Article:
Fortnite Game Maker Thinks Like A TV Network Group

Are you game to play off your entertainment/media distributor?

Media and entertainment content providers of all types are looking to break down legacy business deals deemed to have a stranglehold on their business.

Apple and Google have dropped the Epic Games, the maker of the big video-game platform Fortnite and other games, which started a direct payment service -- effectively cutting Apple and Google app stores out of the loop.

In turn, Epic immediately sued Apple under anti-competitive concerns.

Just another video-game attack -- or a major video-game producer flexing its muscles, in a move other game producers could follow?

What’s the downside? Maybe not much yet. One CNBC analyst says Epic Games only get a small percentage of its monetization via these mobile app stores.

Though Fortnite is free, Epic makes revenue hay by selling digital accessories -- swords, uniforms and other  accoutrements -- to its users. There is also digital currency to consider.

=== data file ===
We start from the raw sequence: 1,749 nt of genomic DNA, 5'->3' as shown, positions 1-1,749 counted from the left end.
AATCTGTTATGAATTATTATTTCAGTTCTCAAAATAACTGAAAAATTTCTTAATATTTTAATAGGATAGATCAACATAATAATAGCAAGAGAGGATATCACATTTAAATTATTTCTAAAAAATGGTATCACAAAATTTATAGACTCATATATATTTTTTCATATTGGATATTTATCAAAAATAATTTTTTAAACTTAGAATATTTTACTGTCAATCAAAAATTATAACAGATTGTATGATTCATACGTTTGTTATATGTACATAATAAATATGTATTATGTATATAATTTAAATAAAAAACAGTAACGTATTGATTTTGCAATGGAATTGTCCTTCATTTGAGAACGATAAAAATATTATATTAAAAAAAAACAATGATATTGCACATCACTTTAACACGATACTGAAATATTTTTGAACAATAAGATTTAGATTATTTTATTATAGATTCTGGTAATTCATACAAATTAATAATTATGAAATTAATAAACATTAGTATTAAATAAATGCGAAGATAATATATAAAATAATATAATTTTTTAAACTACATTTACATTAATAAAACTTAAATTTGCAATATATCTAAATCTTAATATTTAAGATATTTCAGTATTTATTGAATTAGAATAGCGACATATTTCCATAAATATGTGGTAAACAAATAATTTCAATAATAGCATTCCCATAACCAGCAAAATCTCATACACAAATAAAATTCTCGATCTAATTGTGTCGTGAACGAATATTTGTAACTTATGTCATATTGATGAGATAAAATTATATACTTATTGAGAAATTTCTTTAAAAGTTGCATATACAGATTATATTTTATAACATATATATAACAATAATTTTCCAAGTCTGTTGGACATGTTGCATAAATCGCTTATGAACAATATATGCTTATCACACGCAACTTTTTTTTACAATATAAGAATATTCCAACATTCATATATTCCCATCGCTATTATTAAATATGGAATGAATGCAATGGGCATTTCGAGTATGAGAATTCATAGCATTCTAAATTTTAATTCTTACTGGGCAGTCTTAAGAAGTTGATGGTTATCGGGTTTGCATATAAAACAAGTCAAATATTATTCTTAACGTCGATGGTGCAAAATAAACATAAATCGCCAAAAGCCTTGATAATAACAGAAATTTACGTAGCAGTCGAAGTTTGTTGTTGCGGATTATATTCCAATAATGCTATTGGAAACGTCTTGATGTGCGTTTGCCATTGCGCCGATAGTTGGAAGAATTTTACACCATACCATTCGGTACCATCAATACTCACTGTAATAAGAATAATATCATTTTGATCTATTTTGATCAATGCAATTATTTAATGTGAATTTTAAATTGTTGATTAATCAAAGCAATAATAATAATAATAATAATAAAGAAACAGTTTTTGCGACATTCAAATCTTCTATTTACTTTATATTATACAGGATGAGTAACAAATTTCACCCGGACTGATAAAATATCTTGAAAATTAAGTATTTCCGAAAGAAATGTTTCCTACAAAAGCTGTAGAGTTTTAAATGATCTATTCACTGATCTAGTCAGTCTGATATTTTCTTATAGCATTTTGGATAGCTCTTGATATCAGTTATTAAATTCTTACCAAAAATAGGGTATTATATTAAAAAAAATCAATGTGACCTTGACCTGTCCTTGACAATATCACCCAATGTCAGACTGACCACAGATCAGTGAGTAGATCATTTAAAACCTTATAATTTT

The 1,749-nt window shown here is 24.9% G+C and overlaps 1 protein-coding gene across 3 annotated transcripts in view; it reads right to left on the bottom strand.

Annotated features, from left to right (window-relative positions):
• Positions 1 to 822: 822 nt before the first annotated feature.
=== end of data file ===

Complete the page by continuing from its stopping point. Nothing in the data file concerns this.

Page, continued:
For many, this is just another in a series of entertainment/content owners direct-to-consumer moves to break away from traditional distribution.

Think about NBCUniversal’s Peacock and WarnerMedia’s HBO Max, which want to avoid unfavorable ad-revenue share deals with the two biggest TV/video set-top box/video platforms: Roku and Amazon Fire TV.

Epic Games, and many other game makers, have been particularly miffed at the 30% subscription revenue Apple’s iOS app store pulls in from fees by its app developers. Google’s android-based app store has a similar cut.

Video-game makers are feeling good. Due to COVID-19 issues, as well as general industry gains, video-game sale revenues totaled $3.6 billion in July. Year-to-date spending reached $26 billion — 21% higher than the same period in 2019, according to the NPD Group.

Likewise, TV network groups feel embolden to go their own way, given the heighten interest in D2C premium streaming video platforms.

Though not as big as Apple and Google, NBCU, WarnerMedia and others don’t want Roku and Amazon Fire TV -- as video app suppliers -- to be the basis of creating a new layer of distribution.

Epic Games wants similar control. App stores on Apple and Google, respectively, have shared that sentiment for some time. Additionally, according to many, they provide safe environments for business and consumers alike.

All of which begs a deeper, not-so-obvious industry explanation: Define what ‘direct-to-consumer’ really means these days.

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